Along the way I read about the Enneagram Type Indicator. This test is a personality test, but it’s more than that. I really enjoyed taking the process. I took the Riso-Hudson Enneagram Type Indicator online at the Enneagram Institute. I chose the long test as would by my norm. If you are going to do something, go all in!

My results overview were that I scored highest on The Challenger, then second was The Achiever, and third was The Enthusiast. No shock!

Screen Shot 2018-09-22 at 11.19.45 AM

But what I really enjoyed reading was the report that came with the test. The report gave insight to my strengths and described me when I am at my best. It also talks about how I view and handle relationships, who I am most compatible with based on enneagram type and how I can work on all relationships from this framework.

Screen Shot 2018-09-22 at 11.20.17 AM

One of the take-aways for me after reading the report is that I felt acknowledged. Yes, I know it’s a weird word to use for a generic report from an institute that has never met me, but yes, acknowledged! My frustrations with my job and career path isn’t a bad thing, nor does it mean that I’m not doing my job to my best of ability. What is means is that YES, I was created for more and I will feel frustrated and stifled as long as I am not being given opportunities for growth and leadership.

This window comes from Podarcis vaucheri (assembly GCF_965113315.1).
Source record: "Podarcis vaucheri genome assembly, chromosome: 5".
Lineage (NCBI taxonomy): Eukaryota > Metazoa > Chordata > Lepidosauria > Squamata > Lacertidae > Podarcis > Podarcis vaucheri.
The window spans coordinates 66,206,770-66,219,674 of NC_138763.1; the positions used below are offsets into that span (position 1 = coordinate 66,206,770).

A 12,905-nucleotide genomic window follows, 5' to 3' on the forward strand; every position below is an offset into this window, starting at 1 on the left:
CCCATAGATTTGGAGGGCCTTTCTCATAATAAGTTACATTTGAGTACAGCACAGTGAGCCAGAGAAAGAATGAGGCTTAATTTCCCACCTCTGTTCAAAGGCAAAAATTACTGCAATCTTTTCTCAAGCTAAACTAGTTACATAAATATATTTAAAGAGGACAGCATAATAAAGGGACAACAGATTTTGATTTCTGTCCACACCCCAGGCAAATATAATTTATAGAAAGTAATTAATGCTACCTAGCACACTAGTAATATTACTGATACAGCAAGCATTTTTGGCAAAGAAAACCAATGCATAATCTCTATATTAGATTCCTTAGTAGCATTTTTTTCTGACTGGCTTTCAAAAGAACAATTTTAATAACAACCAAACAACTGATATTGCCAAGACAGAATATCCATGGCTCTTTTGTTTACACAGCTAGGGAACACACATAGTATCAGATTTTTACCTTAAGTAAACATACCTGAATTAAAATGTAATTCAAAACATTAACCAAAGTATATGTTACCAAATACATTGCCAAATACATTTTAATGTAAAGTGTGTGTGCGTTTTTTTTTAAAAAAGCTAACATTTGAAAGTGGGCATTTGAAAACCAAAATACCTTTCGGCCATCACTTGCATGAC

Oh how I wish organizations would use personality inventories like this to help make decisions about employees career opportunities and growth potential.  After twenty years in public education, I can say without a doubt, if a type description like the Enneagram was used appropriately for job placement, everyone would benefit. Teachers like myself with challenger and achiever personalities would be given leadership roles and administrators with personalities that don’t lend themselves to leadership would be able to look at themselves and be able to overcome their weaknesses by creating the right team.

At the end of the day, I’ve been both in the right place and worked for people in the right place and have been in the wrong place and worked for people in the wrong place. What inspires me is about Enneagram is that I can look at myself and others in the wrong place and find ways to thrive despite the circumstance. I know that after reading the nine types, I am looking at others and myself from a place of understanding and not from frustration. And that is worth gold.

Transforming Education: Redesigning the Teacher’s Workflow